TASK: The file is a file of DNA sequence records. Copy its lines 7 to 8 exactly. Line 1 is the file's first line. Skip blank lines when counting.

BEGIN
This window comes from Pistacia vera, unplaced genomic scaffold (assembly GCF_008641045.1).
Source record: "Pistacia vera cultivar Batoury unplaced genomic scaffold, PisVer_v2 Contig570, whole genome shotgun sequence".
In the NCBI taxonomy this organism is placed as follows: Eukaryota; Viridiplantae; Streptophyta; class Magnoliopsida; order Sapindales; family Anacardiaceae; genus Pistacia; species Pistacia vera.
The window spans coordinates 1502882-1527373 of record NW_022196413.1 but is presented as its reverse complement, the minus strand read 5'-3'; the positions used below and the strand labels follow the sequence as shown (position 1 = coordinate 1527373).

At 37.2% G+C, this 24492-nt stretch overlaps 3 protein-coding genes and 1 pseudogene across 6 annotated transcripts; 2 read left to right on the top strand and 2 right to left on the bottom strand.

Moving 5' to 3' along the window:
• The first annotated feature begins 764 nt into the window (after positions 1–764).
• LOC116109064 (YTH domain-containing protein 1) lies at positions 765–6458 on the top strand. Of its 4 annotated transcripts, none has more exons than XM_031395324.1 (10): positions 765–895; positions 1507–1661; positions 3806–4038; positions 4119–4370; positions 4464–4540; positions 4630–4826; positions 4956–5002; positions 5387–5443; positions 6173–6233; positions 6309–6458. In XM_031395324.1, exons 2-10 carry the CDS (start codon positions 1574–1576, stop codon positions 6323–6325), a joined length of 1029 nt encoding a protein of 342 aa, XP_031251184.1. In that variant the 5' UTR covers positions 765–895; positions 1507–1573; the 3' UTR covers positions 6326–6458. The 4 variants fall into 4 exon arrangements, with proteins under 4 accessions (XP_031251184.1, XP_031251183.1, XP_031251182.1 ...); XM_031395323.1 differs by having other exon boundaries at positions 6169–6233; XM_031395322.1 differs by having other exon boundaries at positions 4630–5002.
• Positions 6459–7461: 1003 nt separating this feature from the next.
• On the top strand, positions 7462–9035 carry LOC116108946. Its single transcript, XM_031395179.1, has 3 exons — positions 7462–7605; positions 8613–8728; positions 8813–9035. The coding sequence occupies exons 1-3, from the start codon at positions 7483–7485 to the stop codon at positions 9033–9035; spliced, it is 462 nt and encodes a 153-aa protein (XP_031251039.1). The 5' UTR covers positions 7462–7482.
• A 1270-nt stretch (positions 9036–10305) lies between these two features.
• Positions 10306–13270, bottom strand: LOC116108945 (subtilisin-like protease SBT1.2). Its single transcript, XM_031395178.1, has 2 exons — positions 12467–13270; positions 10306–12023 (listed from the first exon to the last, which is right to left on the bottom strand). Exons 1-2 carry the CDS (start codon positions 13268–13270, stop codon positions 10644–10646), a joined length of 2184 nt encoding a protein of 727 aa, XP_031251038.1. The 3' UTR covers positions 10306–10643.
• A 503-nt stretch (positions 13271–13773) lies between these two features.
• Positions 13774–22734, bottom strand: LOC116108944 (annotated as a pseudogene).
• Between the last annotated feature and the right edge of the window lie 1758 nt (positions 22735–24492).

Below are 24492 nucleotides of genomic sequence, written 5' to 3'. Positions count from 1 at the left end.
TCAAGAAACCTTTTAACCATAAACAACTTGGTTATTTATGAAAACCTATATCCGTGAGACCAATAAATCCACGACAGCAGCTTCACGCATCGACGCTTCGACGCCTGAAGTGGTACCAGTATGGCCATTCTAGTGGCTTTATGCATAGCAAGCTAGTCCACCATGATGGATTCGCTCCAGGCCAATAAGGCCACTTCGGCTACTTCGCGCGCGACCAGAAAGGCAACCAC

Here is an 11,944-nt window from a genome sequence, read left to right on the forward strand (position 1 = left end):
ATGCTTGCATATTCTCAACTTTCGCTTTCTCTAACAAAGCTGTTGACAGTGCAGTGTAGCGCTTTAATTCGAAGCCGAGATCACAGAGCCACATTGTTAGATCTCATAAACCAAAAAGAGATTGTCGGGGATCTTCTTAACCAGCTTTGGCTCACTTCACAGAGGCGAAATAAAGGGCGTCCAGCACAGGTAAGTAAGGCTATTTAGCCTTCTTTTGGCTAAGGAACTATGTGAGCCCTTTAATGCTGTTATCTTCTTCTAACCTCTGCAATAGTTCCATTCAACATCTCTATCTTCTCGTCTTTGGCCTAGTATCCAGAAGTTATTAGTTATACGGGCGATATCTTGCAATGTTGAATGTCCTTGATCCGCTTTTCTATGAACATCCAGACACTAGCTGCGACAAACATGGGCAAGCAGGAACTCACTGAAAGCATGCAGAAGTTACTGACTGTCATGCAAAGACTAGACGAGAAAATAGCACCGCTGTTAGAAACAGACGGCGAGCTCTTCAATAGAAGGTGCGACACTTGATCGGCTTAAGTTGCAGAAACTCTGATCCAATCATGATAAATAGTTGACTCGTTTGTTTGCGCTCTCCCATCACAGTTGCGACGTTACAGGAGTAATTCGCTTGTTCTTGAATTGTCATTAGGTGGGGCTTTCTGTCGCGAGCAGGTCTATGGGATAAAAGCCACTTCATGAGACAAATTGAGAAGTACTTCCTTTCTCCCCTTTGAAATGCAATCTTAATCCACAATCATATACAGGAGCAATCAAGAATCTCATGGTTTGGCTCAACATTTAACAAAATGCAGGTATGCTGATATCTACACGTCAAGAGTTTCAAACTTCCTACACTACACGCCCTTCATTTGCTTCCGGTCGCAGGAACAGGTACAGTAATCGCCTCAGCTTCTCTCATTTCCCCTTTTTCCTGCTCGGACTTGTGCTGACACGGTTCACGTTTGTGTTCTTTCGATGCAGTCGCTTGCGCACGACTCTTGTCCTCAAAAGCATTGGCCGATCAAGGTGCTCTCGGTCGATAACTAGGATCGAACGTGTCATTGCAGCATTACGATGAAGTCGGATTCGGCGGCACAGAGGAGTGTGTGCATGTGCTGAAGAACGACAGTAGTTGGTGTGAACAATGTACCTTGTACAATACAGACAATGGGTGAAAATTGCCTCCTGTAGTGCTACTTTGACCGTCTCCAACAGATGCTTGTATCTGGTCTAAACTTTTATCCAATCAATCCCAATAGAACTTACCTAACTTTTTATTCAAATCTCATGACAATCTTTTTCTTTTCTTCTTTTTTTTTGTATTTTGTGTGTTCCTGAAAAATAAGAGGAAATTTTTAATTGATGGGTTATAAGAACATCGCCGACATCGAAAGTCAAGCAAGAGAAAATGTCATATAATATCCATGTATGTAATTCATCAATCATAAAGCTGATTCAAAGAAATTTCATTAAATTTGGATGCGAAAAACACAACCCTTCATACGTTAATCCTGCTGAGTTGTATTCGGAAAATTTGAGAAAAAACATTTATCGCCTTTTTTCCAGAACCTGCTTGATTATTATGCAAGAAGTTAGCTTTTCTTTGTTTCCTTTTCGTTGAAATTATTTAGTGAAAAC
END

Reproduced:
• The first annotated feature begins 764 nt into the window (after positions 1–764).
• LOC116109064 (YTH domain-containing protein 1) lies at positions 765–6458 on the top strand. Of its 4 annotated transcripts, none has more exons than XM_031395324.1 (10): positions 765–895; positions 1507–1661; positions 3806–4038; positions 4119–4370; positions 4464–4540; positions 4630–4826; positions 4956–5002; positions 5387–5443; positions 6173–6233; positions 6309–6458. In XM_031395324.1, exons 2-10 carry the CDS (start codon positions 1574–1576, stop codon positions 6323–6325), a joined length of 1029 nt encoding a protein of 342 aa, XP_031251184.1. In that variant the 5' UTR covers positions 765–895; positions 1507–1573; the 3' UTR covers positions 6326–6458. The 4 variants fall into 4 exon arrangements, with proteins under 4 accessions (XP_031251184.1, XP_031251183.1, XP_031251182.1 ...); XM_031395323.1 differs by having other exon boundaries at positions 6169–6233; XM_031395322.1 differs by having other exon boundaries at positions 4630–5002.